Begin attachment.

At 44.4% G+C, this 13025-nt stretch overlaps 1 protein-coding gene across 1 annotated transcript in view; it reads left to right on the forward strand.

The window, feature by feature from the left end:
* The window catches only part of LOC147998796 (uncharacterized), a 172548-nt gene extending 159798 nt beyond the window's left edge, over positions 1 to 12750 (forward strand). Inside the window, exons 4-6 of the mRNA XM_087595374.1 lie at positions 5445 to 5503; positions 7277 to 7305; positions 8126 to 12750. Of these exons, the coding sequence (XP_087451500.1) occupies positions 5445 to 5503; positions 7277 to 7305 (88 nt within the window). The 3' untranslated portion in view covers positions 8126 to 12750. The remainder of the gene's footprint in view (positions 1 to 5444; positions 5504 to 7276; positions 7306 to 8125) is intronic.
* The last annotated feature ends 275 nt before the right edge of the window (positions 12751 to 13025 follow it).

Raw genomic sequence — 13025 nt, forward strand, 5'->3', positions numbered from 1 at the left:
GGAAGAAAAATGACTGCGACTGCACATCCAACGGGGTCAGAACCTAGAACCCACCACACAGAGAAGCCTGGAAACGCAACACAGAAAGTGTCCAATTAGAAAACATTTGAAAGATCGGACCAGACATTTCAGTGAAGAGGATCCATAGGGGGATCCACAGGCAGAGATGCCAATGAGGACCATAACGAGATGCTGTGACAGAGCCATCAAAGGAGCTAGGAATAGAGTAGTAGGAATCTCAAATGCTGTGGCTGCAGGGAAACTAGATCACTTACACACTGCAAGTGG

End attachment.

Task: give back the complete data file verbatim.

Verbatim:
At 44.4% G+C, this 13025-nt stretch overlaps 1 protein-coding gene across 1 annotated transcript in view; it reads left to right on the forward strand.

The window, feature by feature from the left end:
* The window catches only part of LOC147998796 (uncharacterized), a 172548-nt gene extending 159798 nt beyond the window's left edge, over positions 1 to 12750 (forward strand). Inside the window, exons 4-6 of the mRNA XM_087595374.1 lie at positions 5445 to 5503; positions 7277 to 7305; positions 8126 to 12750. Of these exons, the coding sequence (XP_087451500.1) occupies positions 5445 to 5503; positions 7277 to 7305 (88 nt within the window). The 3' untranslated portion in view covers positions 8126 to 12750. The remainder of the gene's footprint in view (positions 1 to 5444; positions 5504 to 7276; positions 7306 to 8125) is intronic.
* The last annotated feature ends 275 nt before the right edge of the window (positions 12751 to 13025 follow it).

Raw genomic sequence — 13025 nt, forward strand, 5'->3', positions numbered from 1 at the left:
GGAAGAAAAATGACTGCGACTGCACATCCAACGGGGTCAGAACCTAGAACCCACCACACAGAGAAGCCTGGAAACGCAACACAGAAAGTGTCCAATTAGAAAACATTTGAAAGATCGGACCAGACATTTCAGTGAAGAGGATCCATAGGGGGATCCACAGGCAGAGATGCCAATGAGGACCATAACGAGATGCTGTGACAGAGCCATCAAAGGAGCTAGGAATAGAGTAGTAGGAATCTCAAATGCTGTGGCTGCAGGGAAACTAGATCACTTACACACTGCAAGTGG